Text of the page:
Husband-and-wife filmmaking tandem Chris Kentis and Laura Lau made a splash, both figuratively and literally, with 2004’s Open Water, which unfolded almost entirely in the ocean, and could very loosely be described as the Blair Witch Project version of Jaws. Telling the story of a pair of stranded divers, it was a nervy, low-budget movie that tapped into fear in a visceral, primal way. It was also very profitable, raking in $54 million internationally against production costs that were less than one percent of that. So it’s been a surprise that the pair have been away so long.
That was not by design, said Kentis at a recent press day for Silent House, their much buzzed-about new thriller which straddles the intersection between home invasion flick, paranormal/haunted house film and psychological drama. Two films in particular — a passion project on the downing of the USS Indianapolis during World War II, and American City, a drama set in post-Katrina New Orleans — kicked around in development hell for many years, never coming to fruition. Lau and Kentis also dutifully worked up one new screenplay each year, but nothing gained final traction.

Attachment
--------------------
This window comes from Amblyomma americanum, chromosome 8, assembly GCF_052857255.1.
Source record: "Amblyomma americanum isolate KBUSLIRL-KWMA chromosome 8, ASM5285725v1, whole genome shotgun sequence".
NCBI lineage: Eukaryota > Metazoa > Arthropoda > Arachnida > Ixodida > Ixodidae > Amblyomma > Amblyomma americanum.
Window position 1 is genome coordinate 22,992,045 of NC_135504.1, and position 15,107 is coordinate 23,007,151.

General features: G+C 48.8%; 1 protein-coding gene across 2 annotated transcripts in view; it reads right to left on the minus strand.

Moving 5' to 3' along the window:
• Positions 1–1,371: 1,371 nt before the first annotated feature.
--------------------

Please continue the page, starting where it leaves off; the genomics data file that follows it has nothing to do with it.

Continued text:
It was only after a producer familiar with Open Water, Agnes Mentre, ran into the pair’s lawyer, Sue Bodine, and inquired about Kentis and Lau that they finally found the sliver of luck they needed to get a movie back on the big screen. Mentre had secured remake rights to the Uruguayan film La Casa Muda, which premiered at the Cannes Film Festival as part of its Director’s Fortnight line-up and would eventually go on to be that country’s official Oscar Foreign Film submission, and sensed that the pair would be a good match with the material, which unfolds in streamlined, real-time fashion, mimicking a single take.
The film is a heady experiment anchored by a star-confirming turn from Elizabeth Olsen (Martha Marcy May Marlene), and its release this weekend stands poised to test Olsen’s burgeoning “It Girl” status, as well as help disrupt — along with holdover box office champion The Lorax — the supposed theatrical dominance of Disney’s ballyhooed John Carter. I had a chance recently to sit down and chat one-on-one with married co-directors Kentis and Lau, so for the excerpted conversation, over at ShockYa, click here.